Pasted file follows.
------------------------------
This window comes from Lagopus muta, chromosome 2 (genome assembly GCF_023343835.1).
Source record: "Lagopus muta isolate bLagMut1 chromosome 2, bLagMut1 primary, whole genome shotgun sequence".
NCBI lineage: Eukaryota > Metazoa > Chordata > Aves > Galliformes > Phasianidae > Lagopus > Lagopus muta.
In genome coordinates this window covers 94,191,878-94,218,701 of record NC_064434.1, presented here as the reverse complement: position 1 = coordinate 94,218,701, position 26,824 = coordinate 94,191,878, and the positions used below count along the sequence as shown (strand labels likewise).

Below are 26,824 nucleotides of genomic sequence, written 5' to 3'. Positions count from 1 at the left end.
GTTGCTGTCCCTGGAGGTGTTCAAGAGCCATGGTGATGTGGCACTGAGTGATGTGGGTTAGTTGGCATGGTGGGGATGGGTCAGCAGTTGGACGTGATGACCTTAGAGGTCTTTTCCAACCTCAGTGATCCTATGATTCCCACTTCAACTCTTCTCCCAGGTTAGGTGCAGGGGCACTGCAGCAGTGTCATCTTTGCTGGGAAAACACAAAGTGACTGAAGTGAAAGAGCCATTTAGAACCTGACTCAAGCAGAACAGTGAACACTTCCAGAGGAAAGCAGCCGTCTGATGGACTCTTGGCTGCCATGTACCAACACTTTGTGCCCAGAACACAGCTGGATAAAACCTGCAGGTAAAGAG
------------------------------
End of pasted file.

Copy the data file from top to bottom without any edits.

This window comes from Lagopus muta, chromosome 2 (genome assembly GCF_023343835.1).
Source record: "Lagopus muta isolate bLagMut1 chromosome 2, bLagMut1 primary, whole genome shotgun sequence".
NCBI lineage: Eukaryota > Metazoa > Chordata > Aves > Galliformes > Phasianidae > Lagopus > Lagopus muta.
In genome coordinates this window covers 94,191,878-94,218,701 of record NC_064434.1, presented here as the reverse complement: position 1 = coordinate 94,218,701, position 26,824 = coordinate 94,191,878, and the positions used below count along the sequence as shown (strand labels likewise).

Below are 26,824 nucleotides of genomic sequence, written 5' to 3'. Positions count from 1 at the left end.
GTTGCTGTCCCTGGAGGTGTTCAAGAGCCATGGTGATGTGGCACTGAGTGATGTGGGTTAGTTGGCATGGTGGGGATGGGTCAGCAGTTGGACGTGATGACCTTAGAGGTCTTTTCCAACCTCAGTGATCCTATGATTCCCACTTCAACTCTTCTCCCAGGTTAGGTGCAGGGGCACTGCAGCAGTGTCATCTTTGCTGGGAAAACACAAAGTGACTGAAGTGAAAGAGCCATTTAGAACCTGACTCAAGCAGAACAGTGAACACTTCCAGAGGAAAGCAGCCGTCTGATGGACTCTTGGCTGCCATGTACCAACACTTTGTGCCCAGAACACAGCTGGATAAAACCTGCAGGTAAAGAG